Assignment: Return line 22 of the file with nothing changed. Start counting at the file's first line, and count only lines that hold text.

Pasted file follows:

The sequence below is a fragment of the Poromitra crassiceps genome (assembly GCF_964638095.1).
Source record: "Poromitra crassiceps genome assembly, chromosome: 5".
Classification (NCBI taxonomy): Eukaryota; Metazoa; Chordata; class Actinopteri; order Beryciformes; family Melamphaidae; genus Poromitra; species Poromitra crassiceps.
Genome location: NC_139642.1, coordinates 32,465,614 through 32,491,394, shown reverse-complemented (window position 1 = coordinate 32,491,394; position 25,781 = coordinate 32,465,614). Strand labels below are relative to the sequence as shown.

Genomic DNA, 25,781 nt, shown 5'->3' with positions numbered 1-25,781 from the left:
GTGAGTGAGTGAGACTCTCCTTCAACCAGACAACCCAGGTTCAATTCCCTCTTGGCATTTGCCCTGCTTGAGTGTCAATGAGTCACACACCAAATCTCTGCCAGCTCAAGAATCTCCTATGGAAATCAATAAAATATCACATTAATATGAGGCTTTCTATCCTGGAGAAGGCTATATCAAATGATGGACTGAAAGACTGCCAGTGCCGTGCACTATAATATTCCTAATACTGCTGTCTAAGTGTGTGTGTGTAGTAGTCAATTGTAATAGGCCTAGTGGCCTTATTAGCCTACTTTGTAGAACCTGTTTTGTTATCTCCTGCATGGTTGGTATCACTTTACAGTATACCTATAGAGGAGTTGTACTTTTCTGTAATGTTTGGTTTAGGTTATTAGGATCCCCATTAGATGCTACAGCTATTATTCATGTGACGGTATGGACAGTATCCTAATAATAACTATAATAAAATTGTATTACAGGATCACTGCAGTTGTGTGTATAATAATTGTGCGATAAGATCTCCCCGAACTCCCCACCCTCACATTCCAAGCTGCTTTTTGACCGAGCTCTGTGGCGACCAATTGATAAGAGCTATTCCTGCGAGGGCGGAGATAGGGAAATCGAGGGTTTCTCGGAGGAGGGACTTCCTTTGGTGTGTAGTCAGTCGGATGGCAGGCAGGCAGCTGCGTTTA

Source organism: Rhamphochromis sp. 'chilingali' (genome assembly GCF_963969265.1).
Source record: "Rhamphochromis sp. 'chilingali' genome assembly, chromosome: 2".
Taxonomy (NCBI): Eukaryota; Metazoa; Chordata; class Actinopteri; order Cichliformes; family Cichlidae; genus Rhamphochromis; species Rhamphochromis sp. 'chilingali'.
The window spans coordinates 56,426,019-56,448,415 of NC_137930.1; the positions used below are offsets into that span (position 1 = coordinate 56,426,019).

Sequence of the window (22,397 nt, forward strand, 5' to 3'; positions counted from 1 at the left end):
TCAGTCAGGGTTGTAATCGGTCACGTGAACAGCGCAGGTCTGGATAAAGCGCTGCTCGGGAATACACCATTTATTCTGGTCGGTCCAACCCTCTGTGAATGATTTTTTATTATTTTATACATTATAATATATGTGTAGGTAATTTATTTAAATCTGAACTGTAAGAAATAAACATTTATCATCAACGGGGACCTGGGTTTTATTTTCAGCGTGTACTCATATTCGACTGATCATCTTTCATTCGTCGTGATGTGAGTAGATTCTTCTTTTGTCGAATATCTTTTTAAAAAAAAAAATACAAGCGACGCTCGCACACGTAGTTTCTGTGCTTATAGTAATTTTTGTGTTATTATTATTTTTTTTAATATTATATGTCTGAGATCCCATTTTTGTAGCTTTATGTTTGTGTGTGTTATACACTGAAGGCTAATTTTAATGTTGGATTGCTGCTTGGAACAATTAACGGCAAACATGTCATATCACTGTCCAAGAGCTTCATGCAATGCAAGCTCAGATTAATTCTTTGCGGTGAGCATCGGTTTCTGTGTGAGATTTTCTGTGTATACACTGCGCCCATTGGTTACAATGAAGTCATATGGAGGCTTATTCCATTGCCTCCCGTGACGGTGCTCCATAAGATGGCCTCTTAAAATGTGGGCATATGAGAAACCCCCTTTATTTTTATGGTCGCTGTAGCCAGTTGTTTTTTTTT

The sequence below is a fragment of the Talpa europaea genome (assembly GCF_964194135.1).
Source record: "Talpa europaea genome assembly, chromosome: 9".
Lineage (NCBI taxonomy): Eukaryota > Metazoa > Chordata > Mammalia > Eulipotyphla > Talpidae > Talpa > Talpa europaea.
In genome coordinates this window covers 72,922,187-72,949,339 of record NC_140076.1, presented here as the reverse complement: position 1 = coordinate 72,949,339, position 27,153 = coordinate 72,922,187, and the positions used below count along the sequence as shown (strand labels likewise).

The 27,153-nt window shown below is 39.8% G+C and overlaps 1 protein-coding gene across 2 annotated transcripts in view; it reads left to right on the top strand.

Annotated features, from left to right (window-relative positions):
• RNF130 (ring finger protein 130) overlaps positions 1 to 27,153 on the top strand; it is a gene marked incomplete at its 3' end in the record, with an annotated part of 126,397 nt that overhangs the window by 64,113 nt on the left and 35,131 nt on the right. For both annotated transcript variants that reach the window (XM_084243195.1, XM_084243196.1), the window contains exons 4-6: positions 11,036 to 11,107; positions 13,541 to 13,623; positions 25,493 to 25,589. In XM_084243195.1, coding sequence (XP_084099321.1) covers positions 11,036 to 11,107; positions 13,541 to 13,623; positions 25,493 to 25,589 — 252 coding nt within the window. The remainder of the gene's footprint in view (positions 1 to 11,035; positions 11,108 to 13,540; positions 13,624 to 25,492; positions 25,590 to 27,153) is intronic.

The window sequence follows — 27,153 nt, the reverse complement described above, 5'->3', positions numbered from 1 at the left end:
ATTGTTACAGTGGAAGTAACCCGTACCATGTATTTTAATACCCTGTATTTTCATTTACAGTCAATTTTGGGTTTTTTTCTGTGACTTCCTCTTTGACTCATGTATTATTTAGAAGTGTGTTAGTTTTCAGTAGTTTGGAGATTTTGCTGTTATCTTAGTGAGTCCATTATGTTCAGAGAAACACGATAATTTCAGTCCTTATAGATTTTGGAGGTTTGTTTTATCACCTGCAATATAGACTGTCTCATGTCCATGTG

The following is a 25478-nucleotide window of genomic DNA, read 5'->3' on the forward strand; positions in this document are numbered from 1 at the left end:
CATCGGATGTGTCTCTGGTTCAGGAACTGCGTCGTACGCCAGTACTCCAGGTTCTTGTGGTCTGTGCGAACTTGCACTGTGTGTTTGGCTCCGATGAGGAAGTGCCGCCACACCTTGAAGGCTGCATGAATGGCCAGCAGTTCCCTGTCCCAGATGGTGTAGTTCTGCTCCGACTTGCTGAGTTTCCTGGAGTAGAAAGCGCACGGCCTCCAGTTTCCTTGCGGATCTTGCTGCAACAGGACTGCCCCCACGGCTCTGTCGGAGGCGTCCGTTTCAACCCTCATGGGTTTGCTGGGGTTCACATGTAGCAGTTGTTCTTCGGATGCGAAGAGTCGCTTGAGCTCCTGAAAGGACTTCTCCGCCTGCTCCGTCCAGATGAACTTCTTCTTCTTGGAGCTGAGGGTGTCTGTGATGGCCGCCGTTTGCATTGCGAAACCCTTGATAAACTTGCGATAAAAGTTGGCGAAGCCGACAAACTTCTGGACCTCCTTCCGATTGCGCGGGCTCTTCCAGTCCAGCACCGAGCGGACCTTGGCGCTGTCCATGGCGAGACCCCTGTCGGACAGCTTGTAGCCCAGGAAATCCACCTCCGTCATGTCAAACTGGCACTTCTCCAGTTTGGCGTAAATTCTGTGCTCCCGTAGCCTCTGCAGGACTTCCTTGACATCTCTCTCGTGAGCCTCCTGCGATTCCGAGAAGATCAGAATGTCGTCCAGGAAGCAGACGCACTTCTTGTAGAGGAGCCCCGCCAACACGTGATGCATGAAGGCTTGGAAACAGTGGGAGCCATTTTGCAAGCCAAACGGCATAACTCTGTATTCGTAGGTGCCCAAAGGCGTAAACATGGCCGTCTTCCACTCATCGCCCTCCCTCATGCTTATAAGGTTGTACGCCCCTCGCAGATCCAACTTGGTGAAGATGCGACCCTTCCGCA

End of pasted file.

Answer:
The following is a 25478-nucleotide window of genomic DNA, read 5'->3' on the forward strand; positions in this document are numbered from 1 at the left end: